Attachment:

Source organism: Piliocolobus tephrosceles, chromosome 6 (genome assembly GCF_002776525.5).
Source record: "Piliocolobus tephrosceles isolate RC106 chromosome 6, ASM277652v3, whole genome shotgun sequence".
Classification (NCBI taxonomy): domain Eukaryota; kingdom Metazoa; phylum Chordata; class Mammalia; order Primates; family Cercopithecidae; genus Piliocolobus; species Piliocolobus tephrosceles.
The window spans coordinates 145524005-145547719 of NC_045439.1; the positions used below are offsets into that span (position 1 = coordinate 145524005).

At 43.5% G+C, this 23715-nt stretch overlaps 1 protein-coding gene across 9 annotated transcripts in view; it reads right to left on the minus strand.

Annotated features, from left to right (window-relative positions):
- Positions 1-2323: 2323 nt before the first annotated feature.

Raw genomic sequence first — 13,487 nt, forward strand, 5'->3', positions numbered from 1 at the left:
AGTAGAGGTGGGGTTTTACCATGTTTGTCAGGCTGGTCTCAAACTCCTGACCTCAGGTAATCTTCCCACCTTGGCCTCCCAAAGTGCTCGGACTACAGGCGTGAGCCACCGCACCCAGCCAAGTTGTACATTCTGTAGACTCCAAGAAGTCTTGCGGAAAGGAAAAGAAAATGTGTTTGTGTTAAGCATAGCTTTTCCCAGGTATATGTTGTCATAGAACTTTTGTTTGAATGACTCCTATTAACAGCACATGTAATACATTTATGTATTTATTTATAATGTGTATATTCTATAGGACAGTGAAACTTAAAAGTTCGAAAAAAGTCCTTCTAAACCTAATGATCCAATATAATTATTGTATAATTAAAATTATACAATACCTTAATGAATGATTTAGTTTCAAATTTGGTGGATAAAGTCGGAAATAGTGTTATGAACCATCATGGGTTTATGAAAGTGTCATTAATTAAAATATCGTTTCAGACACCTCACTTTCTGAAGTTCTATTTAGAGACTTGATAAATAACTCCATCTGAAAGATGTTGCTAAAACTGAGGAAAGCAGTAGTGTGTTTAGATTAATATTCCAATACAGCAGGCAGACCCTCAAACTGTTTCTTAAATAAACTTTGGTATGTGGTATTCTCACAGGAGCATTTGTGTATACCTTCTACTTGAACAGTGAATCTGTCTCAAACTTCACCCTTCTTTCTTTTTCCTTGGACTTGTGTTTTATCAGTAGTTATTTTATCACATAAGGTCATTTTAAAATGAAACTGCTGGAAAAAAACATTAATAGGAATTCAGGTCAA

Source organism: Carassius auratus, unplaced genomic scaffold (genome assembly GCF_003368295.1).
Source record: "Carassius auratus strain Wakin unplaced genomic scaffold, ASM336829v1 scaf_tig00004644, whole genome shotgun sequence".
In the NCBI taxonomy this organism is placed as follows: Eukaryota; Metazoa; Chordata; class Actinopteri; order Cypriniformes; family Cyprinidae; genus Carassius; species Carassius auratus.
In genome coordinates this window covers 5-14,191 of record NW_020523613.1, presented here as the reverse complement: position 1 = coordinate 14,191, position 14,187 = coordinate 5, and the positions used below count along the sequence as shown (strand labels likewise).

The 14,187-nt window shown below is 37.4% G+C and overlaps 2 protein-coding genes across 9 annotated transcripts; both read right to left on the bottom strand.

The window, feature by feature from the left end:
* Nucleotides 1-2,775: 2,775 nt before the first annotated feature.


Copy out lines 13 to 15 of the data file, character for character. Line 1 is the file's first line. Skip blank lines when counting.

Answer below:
In genome coordinates this window covers 5-14,191 of record NW_020523613.1, presented here as the reverse complement: position 1 = coordinate 14,191, position 14,187 = coordinate 5, and the positions used below count along the sequence as shown (strand labels likewise).

The 14,187-nt window shown below is 37.4% G+C and overlaps 2 protein-coding genes across 9 annotated transcripts; both read right to left on the bottom strand.

The window, feature by feature from the left end: